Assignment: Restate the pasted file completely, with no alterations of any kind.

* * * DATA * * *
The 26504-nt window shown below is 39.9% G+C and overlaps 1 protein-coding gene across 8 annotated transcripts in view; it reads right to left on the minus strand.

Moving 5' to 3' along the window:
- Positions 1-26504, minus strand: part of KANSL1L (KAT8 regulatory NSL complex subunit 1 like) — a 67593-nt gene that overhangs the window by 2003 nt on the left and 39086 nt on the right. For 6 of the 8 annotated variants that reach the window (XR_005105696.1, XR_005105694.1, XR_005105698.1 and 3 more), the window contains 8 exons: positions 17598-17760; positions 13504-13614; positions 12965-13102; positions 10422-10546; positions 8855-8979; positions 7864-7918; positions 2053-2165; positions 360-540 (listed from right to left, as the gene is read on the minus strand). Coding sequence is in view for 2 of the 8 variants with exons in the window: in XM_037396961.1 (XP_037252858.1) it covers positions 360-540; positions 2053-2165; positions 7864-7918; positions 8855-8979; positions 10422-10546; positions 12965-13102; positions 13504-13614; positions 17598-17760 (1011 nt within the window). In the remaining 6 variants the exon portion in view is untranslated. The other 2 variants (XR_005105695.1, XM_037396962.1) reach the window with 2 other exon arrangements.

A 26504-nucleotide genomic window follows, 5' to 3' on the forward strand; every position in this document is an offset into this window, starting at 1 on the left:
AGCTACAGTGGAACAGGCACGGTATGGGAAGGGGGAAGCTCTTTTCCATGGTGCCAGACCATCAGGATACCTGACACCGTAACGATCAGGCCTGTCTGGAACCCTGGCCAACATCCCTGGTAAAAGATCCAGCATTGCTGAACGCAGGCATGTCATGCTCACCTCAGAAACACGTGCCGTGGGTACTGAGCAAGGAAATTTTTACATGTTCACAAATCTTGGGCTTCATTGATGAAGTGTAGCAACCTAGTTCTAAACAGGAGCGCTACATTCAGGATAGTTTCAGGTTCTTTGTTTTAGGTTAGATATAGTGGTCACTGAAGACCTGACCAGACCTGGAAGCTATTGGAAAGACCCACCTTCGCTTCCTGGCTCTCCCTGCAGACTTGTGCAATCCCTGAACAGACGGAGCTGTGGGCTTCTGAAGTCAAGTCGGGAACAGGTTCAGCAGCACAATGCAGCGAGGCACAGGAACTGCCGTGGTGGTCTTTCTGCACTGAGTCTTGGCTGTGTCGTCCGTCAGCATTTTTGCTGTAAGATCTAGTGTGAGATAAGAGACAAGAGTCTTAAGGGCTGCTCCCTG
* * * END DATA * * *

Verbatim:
The 26504-nt window shown below is 39.9% G+C and overlaps 1 protein-coding gene across 8 annotated transcripts in view; it reads right to left on the minus strand.

Moving 5' to 3' along the window:
- Positions 1-26504, minus strand: part of KANSL1L (KAT8 regulatory NSL complex subunit 1 like) — a 67593-nt gene that overhangs the window by 2003 nt on the left and 39086 nt on the right. For 6 of the 8 annotated variants that reach the window (XR_005105696.1, XR_005105694.1, XR_005105698.1 and 3 more), the window contains 8 exons: positions 17598-17760; positions 13504-13614; positions 12965-13102; positions 10422-10546; positions 8855-8979; positions 7864-7918; positions 2053-2165; positions 360-540 (listed from right to left, as the gene is read on the minus strand). Coding sequence is in view for 2 of the 8 variants with exons in the window: in XM_037396961.1 (XP_037252858.1) it covers positions 360-540; positions 2053-2165; positions 7864-7918; positions 8855-8979; positions 10422-10546; positions 12965-13102; positions 13504-13614; positions 17598-17760 (1011 nt within the window). In the remaining 6 variants the exon portion in view is untranslated. The other 2 variants (XR_005105695.1, XM_037396962.1) reach the window with 2 other exon arrangements.

A 26504-nucleotide genomic window follows, 5' to 3' on the forward strand; every position in this document is an offset into this window, starting at 1 on the left:
AGCTACAGTGGAACAGGCACGGTATGGGAAGGGGGAAGCTCTTTTCCATGGTGCCAGACCATCAGGATACCTGACACCGTAACGATCAGGCCTGTCTGGAACCCTGGCCAACATCCCTGGTAAAAGATCCAGCATTGCTGAACGCAGGCATGTCATGCTCACCTCAGAAACACGTGCCGTGGGTACTGAGCAAGGAAATTTTTACATGTTCACAAATCTTGGGCTTCATTGATGAAGTGTAGCAACCTAGTTCTAAACAGGAGCGCTACATTCAGGATAGTTTCAGGTTCTTTGTTTTAGGTTAGATATAGTGGTCACTGAAGACCTGACCAGACCTGGAAGCTATTGGAAAGACCCACCTTCGCTTCCTGGCTCTCCCTGCAGACTTGTGCAATCCCTGAACAGACGGAGCTGTGGGCTTCTGAAGTCAAGTCGGGAACAGGTTCAGCAGCACAATGCAGCGAGGCACAGGAACTGCCGTGGTGGTCTTTCTGCACTGAGTCTTGGCTGTGTCGTCCGTCAGCATTTTTGCTGTAAGATCTAGTGTGAGATAAGAGACAAGAGTCTTAAGGGCTGCTCCCTG